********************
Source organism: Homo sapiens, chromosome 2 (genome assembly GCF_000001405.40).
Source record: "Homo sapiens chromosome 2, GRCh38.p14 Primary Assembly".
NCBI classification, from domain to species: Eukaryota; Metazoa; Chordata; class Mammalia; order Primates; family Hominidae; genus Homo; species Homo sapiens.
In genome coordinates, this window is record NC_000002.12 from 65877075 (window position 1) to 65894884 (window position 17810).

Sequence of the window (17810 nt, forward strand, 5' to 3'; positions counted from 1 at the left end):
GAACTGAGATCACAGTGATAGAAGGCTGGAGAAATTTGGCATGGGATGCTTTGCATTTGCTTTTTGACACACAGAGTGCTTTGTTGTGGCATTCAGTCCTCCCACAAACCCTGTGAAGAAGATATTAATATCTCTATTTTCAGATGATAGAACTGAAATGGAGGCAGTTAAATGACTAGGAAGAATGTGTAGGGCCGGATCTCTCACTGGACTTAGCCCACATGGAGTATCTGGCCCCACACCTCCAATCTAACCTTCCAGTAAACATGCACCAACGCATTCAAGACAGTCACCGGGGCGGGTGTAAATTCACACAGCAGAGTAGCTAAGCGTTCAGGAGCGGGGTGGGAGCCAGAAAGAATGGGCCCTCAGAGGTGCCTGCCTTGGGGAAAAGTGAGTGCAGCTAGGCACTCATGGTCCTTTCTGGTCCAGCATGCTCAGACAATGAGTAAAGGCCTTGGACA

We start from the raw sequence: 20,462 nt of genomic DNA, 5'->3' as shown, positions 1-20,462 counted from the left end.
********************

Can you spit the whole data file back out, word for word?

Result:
Source organism: Homo sapiens, chromosome 2 (genome assembly GCF_000001405.40).
Source record: "Homo sapiens chromosome 2, GRCh38.p14 Primary Assembly".
NCBI classification, from domain to species: Eukaryota; Metazoa; Chordata; class Mammalia; order Primates; family Hominidae; genus Homo; species Homo sapiens.
In genome coordinates, this window is record NC_000002.12 from 65877075 (window position 1) to 65894884 (window position 17810).

Sequence of the window (17810 nt, forward strand, 5' to 3'; positions counted from 1 at the left end):
GAACTGAGATCACAGTGATAGAAGGCTGGAGAAATTTGGCATGGGATGCTTTGCATTTGCTTTTTGACACACAGAGTGCTTTGTTGTGGCATTCAGTCCTCCCACAAACCCTGTGAAGAAGATATTAATATCTCTATTTTCAGATGATAGAACTGAAATGGAGGCAGTTAAATGACTAGGAAGAATGTGTAGGGCCGGATCTCTCACTGGACTTAGCCCACATGGAGTATCTGGCCCCACACCTCCAATCTAACCTTCCAGTAAACATGCACCAACGCATTCAAGACAGTCACCGGGGCGGGTGTAAATTCACACAGCAGAGTAGCTAAGCGTTCAGGAGCGGGGTGGGAGCCAGAAAGAATGGGCCCTCAGAGGTGCCTGCCTTGGGGAAAAGTGAGTGCAGCTAGGCACTCATGGTCCTTTCTGGTCCAGCATGCTCAGACAATGAGTAAAGGCCTTGGACA

We start from the raw sequence: 20,462 nt of genomic DNA, 5'->3' as shown, positions 1-20,462 counted from the left end.